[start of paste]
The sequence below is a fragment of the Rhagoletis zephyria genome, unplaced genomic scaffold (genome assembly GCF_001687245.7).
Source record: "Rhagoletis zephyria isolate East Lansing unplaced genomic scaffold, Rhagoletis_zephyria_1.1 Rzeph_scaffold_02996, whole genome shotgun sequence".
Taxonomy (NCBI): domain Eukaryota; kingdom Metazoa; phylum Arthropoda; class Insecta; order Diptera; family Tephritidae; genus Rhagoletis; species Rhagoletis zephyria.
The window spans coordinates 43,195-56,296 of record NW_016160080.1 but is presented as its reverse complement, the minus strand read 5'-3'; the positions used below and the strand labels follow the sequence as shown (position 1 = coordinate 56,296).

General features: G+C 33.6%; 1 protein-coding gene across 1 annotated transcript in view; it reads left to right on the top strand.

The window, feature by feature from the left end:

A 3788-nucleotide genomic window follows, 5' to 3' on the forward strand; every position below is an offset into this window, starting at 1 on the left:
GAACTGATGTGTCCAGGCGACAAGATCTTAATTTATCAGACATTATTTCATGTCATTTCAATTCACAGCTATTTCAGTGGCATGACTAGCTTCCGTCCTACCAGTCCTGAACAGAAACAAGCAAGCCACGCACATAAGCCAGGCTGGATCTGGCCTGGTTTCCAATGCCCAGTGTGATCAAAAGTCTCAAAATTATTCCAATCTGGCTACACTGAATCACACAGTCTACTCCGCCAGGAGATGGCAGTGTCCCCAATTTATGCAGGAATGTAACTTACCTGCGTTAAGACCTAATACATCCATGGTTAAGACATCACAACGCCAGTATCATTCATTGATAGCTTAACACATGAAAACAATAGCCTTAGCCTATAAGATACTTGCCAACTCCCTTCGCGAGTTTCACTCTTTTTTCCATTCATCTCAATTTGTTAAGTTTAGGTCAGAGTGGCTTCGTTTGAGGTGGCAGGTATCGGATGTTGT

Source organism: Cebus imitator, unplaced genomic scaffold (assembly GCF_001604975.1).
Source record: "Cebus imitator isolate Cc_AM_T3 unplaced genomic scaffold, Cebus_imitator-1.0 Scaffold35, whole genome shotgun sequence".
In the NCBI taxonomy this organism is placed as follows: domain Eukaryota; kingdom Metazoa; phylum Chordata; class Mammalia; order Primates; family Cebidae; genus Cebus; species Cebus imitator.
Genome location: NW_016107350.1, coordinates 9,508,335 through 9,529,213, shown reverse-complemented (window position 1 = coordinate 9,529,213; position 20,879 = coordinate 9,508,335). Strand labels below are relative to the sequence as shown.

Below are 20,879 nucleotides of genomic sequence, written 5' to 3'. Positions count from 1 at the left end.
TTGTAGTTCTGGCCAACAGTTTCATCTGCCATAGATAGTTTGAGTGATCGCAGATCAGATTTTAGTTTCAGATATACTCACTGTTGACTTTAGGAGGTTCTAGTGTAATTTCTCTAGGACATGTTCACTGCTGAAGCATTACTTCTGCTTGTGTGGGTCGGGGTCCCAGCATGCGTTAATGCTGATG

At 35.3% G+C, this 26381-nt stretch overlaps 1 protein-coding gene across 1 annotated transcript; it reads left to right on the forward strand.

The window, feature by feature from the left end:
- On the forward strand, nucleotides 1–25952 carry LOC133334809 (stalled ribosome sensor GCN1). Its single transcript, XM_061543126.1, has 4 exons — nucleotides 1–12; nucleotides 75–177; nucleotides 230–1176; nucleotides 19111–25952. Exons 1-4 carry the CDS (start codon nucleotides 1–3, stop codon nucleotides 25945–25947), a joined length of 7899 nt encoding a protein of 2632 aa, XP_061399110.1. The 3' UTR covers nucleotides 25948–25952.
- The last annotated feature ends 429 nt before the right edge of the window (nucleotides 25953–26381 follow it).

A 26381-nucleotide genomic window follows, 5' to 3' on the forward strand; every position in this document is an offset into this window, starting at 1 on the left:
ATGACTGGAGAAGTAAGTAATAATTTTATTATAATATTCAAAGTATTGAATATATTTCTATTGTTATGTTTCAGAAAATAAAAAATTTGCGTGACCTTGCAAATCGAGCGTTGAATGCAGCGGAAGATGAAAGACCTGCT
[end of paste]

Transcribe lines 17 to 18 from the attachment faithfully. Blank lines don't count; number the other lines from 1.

- On the forward strand, nucleotides 1–25952 carry LOC133334809 (stalled ribosome sensor GCN1). Its single transcript, XM_061543126.1, has 4 exons — nucleotides 1–12; nucleotides 75–177; nucleotides 230–1176; nucleotides 19111–25952. Exons 1-4 carry the CDS (start codon nucleotides 1–3, stop codon nucleotides 25945–25947), a joined length of 7899 nt encoding a protein of 2632 aa, XP_061399110.1. The 3' UTR covers nucleotides 25948–25952.
- The last annotated feature ends 429 nt before the right edge of the window (nucleotides 25953–26381 follow it).